Third, this is not a happy day for the toy industry. Even though Walmart surpassed Toys R Us in toy sales in 1998, TRU still does a tremendous amount of business and sells a tremendous amount of toys. There are many vendors in position to take huge losses in this ordeal. While the big guys like Mattel and Hasbro can likely afford it, many mid-tier and smaller vendors would be gone without TRU. That doesn’t help the rest of the industry.

Toys R Us is also important for new toy launches. The big-box discounters want tried and true. Without a large store willing to take chances on new products, there won’t be as many new and innovative products from existing companies.

A lot of people have opinions why Toys R Us is where they are today. Many want to blame Amazon. Still others want to blame the economy. I’ve read articles bashing their expensive new headquarters building, their lack of leadership, and the leveraged buyout by Bain, KKR, and Vornado.

One article wanted to blame TRU for spending too much on their stores and not enough on their website. Considering that TRU reported $912 million in e-commerce and $11.54 billion in total sales, that puts their online sales at almost 8%. (For comparison, Walmart only does about 3% of their total sales online, but that is skewed by grocery.) While 8% is impressive, it doesn’t justify taking money from the part of your business that generates 92% of your revenue and giving it to the part that only generates 8%. 

My opinion is that they didn’t spend the money on their stores the right way.

The real demise for Toys R Us started in 1998. That is the year Walmart surpassed them in total toy sales by dollar (McDonald’s Happy Meal beats them both in units sold.) 

Toys R Us chose at that time to take on the beast to reclaim their crown as king. They didn’t stand a chance. Walmart had more stores, deeper pockets, a larger advertising budget, better operational efficiency, and no need to make money on a category they saw as a commodity traffic-driver.

Seth Godin said it best. “The problem with racing to the bottom is that you might win. Worse, you might finish second.” Toys R Us finished second and we all lost because of it.

Toys R Us allowed Walmart to dictate to the world that toys are commodities, not the valuable educational tools every specialty toy store owner and every educator in America knows them to be. Toys R Us allowed Walmart to dictate that price was the only reason to buy toys. Once Toys R Us decided to compete on Walmart’s terms, they were done.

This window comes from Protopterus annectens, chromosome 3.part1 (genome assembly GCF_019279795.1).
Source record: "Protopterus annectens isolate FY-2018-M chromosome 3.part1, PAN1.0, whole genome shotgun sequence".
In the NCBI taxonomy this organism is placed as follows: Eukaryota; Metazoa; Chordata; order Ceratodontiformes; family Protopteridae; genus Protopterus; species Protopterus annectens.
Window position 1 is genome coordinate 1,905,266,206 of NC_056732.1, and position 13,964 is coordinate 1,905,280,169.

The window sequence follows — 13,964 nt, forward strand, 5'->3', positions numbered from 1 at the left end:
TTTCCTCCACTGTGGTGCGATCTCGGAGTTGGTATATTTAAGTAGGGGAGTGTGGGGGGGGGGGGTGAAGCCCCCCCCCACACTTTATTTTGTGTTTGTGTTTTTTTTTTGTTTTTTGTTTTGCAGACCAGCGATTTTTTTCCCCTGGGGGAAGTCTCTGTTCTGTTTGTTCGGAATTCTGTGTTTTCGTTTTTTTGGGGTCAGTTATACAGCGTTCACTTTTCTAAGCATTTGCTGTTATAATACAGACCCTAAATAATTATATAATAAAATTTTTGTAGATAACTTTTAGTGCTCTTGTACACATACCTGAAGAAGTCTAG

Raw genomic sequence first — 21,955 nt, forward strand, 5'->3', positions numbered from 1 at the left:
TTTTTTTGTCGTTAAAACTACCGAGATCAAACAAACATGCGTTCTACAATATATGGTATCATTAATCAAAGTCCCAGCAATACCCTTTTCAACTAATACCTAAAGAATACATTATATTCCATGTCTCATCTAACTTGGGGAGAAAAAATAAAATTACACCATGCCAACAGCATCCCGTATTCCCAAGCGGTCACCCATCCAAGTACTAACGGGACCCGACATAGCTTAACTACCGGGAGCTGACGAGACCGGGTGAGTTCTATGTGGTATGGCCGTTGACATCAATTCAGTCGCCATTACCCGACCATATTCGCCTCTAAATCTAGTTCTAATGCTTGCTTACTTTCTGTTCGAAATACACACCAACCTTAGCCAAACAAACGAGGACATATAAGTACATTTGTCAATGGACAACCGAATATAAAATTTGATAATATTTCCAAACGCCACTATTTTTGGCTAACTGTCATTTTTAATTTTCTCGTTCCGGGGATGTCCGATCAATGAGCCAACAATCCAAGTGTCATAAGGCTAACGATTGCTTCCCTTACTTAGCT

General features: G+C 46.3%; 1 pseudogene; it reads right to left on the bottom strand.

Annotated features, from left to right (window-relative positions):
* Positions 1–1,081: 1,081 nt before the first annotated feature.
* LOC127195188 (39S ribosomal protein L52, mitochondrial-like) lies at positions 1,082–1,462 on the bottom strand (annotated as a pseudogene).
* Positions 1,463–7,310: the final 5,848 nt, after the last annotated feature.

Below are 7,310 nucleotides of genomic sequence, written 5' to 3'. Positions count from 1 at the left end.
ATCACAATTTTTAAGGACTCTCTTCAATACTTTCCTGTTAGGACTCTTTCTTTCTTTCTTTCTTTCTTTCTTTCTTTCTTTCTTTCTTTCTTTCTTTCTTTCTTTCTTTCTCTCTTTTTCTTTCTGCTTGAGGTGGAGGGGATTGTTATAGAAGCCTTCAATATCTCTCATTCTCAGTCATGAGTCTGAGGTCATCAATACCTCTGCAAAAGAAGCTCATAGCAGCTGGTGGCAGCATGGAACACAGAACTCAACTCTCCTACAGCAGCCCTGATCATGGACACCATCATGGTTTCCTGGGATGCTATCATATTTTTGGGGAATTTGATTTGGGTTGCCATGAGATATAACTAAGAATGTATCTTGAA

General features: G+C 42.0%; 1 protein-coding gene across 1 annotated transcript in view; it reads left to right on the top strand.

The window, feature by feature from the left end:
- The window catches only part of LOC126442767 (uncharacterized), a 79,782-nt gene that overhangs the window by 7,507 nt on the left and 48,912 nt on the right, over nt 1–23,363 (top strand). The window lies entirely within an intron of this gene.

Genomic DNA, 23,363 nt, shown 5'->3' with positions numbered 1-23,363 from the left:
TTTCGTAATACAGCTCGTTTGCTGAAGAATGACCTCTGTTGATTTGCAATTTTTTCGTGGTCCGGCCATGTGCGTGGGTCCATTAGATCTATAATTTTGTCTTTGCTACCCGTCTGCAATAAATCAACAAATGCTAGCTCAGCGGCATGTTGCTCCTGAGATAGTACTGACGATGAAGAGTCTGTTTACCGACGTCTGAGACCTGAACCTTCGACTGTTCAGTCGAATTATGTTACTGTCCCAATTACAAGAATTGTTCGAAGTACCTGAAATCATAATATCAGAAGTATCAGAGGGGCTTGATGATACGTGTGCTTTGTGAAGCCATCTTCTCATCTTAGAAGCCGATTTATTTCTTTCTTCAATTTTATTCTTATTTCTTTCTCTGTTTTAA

Hindsight being 20/20, the best move TRU could have taken back in 1998 was to reestablish their position as the “toy leader” and put their emphasis on the value of toys as educational tools, on the value of toys for promoting growth and development, and on the importance of choosing quality toys for your children.

If toys were thought of that way today, Toys R Us would have diminished the commodity role of the big box discounters and strengthened the toy industry as a whole, while firmly establishing themselves as the clear “toy experts” instead of a warehouse full of only toys competing with warehouses full of toys, hardware, clothing, housewares, and grocery. It would have been a win-win for them and the industry as a whole. They weren’t going to beat Walmart at Walmart’s game and likely never would catch Walmart in total sales (Walmart now has over five times as many stores.) But had they played to their own competitive advantage they would still be the king perceptually and the industry would be better off for it.

That is the lesson. Play to your competitive advantage. Play on your terms, not someone else’s. 

Right now the conventional wisdom is that Toys R Us owns too much real estate. Their stores are too big and costly. They need to close them down and sell off the real estate and focus online. I wonder how different the tune would be if back in 1998 they decided to make their stores more friendly and welcoming, filled with toy demos and play areas. What if they turned their stores into educational meccas offering classes on parenting, programs for preschoolers, and events that drew traffic? (According to this article, that is a little of what they are trying to do.) Instead they turned their stores into brightly lit warehouses with minimal staff and an entrance that makes you feel like a common thief just walking through the door.

Real estate is only an asset or liability depending how you use it.

There is still a chance for Toys R Us to turn the ship around. But they need to sail into different waters. I know a little about sailing. If you know David Brandon, tell him to look me up.

-Phil Wrzesinski
www.PhilsForum.com

PS It may sound like I’m suggesting Toys R Us be more like an independent specialty toy retailer. Umm … Yes! They have a far better chance being successful in that playground than in the big-box-treat-everything-like-a-commodity-warehouse playground they’ve been playing in. They had it right in their Time Square store and oh so wrong in the 865 other locations.

Working “On” Part 5 – Evaluating Progress

We all dreaded the blue sheets. As camp counselors at Storer Camps, we had to write up an “evaluation” of every camper in our cabin. The blue sheet was the worksheet we used. It had spaces for us to mark their daily activities and a few questions where we wrote short answers about their time at camp including what they seemed to like most, their strengths, and areas where they struggled.